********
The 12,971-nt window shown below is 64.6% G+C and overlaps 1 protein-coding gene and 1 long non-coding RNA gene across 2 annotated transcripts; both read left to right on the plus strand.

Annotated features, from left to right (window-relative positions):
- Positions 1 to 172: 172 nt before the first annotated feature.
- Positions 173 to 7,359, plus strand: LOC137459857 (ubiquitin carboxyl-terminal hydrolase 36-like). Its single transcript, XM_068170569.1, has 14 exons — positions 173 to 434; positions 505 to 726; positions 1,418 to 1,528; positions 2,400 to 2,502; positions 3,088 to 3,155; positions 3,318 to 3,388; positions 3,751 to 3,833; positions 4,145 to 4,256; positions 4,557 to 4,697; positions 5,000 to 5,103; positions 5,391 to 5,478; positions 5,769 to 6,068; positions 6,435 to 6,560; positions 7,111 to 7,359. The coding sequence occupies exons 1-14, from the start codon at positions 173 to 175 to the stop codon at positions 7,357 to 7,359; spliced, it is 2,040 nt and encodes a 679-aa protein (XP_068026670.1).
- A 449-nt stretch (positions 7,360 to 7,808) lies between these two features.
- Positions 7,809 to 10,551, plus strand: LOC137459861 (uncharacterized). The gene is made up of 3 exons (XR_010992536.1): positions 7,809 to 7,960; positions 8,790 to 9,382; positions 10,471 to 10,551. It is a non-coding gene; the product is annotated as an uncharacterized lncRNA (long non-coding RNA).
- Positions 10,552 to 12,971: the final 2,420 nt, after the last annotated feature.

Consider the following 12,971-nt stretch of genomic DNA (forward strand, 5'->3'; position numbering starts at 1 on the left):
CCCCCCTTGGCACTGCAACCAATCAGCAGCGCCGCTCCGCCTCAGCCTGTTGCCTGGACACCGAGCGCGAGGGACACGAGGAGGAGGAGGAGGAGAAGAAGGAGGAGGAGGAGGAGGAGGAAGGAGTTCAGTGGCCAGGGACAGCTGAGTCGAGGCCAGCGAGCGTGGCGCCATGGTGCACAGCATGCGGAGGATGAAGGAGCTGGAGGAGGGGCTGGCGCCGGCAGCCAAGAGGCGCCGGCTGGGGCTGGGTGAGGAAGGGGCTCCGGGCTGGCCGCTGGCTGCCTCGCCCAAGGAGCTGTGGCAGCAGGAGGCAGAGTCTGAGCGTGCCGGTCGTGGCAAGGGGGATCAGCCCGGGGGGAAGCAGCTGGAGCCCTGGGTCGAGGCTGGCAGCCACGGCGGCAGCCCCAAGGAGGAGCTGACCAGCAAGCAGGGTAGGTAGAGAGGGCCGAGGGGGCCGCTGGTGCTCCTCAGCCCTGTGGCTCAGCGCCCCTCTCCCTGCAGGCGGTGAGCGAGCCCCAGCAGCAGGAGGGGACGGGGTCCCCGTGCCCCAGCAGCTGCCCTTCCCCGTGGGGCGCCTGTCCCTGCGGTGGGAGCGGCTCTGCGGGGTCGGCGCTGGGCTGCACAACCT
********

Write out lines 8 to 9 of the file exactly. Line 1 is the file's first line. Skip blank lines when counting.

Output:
Consider the following 12,971-nt stretch of genomic DNA (forward strand, 5'->3'; position numbering starts at 1 on the left):
CCCCCCTTGGCACTGCAACCAATCAGCAGCGCCGCTCCGCCTCAGCCTGTTGCCTGGACACCGAGCGCGAGGGACACGAGGAGGAGGAGGAGGAGAAGAAGGAGGAGGAGGAGGAGGAGGAAGGAGTTCAGTGGCCAGGGACAGCTGAGTCGAGGCCAGCGAGCGTGGCGCCATGGTGCACAGCATGCGGAGGATGAAGGAGCTGGAGGAGGGGCTGGCGCCGGCAGCCAAGAGGCGCCGGCTGGGGCTGGGTGAGGAAGGGGCTCCGGGCTGGCCGCTGGCTGCCTCGCCCAAGGAGCTGTGGCAGCAGGAGGCAGAGTCTGAGCGTGCCGGTCGTGGCAAGGGGGATCAGCCCGGGGGGAAGCAGCTGGAGCCCTGGGTCGAGGCTGGCAGCCACGGCGGCAGCCCCAAGGAGGAGCTGACCAGCAAGCAGGGTAGGTAGAGAGGGCCGAGGGGGCCGCTGGTGCTCCTCAGCCCTGTGGCTCAGCGCCCCTCTCCCTGCAGGCGGTGAGCGAGCCCCAGCAGCAGGAGGGGACGGGGTCCCCGTGCCCCAGCAGCTGCCCTTCCCCGTGGGGCGCCTGTCCCTGCGGTGGGAGCGGCTCTGCGGGGTCGGCGCTGGGCTGCACAACCT